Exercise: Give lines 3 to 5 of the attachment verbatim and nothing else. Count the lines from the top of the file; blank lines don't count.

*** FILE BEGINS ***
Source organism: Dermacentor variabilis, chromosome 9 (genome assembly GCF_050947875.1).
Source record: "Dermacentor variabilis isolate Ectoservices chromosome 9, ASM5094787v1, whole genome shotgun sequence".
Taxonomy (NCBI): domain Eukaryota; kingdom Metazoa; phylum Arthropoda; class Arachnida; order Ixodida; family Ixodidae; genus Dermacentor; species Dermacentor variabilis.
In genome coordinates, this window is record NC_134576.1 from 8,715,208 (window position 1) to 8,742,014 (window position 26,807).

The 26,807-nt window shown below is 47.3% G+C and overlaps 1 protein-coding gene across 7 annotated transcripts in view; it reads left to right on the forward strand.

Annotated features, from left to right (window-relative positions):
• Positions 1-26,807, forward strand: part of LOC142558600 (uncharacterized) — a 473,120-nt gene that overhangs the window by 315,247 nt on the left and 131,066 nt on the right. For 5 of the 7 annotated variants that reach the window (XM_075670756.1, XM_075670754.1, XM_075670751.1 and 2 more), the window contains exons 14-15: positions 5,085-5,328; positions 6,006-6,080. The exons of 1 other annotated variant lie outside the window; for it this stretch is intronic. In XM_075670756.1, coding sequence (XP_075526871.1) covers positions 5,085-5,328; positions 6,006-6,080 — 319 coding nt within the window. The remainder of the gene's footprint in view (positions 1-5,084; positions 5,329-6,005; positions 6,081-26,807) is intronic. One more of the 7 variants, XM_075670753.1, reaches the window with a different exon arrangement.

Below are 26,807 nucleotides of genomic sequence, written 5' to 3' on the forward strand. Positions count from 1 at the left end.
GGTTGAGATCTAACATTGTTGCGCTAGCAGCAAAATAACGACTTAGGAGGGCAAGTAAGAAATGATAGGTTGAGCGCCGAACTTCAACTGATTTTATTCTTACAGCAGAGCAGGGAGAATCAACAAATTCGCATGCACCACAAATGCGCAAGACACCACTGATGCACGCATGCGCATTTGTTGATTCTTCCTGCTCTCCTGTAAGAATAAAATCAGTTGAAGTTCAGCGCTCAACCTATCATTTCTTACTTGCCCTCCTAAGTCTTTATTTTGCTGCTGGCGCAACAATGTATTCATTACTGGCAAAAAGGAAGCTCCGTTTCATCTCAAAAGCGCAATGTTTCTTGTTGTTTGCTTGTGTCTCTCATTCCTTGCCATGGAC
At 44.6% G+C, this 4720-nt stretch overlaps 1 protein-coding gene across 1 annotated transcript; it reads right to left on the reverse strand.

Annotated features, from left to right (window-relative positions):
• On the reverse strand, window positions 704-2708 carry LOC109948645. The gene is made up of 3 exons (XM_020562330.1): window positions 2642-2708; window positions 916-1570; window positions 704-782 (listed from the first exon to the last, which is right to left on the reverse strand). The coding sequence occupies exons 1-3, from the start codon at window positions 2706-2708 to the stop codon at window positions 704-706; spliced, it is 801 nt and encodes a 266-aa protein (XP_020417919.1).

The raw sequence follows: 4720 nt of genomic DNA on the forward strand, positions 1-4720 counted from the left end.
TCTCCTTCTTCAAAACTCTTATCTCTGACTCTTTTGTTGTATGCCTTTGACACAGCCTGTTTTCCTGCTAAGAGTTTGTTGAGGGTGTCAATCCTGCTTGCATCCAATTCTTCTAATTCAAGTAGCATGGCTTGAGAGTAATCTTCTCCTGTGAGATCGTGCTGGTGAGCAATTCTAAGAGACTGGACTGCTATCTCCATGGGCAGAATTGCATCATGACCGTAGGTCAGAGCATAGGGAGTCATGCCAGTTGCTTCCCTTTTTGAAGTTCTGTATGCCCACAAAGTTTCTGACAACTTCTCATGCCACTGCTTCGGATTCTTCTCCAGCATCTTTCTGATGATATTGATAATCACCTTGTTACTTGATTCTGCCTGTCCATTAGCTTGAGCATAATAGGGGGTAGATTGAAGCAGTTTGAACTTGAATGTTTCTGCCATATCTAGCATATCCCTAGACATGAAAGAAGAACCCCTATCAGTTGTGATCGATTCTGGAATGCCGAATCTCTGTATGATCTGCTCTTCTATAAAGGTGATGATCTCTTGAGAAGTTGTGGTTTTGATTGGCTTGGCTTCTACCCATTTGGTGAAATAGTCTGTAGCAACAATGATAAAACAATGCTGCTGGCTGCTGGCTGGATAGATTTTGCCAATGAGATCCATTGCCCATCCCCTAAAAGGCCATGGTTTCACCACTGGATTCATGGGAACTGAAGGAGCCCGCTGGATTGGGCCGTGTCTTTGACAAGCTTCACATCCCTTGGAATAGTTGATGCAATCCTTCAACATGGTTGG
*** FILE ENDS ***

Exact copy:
Taxonomy (NCBI): domain Eukaryota; kingdom Metazoa; phylum Arthropoda; class Arachnida; order Ixodida; family Ixodidae; genus Dermacentor; species Dermacentor variabilis.
In genome coordinates, this window is record NC_134576.1 from 8,715,208 (window position 1) to 8,742,014 (window position 26,807).

The 26,807-nt window shown below is 47.3% G+C and overlaps 1 protein-coding gene across 7 annotated transcripts in view; it reads left to right on the forward strand.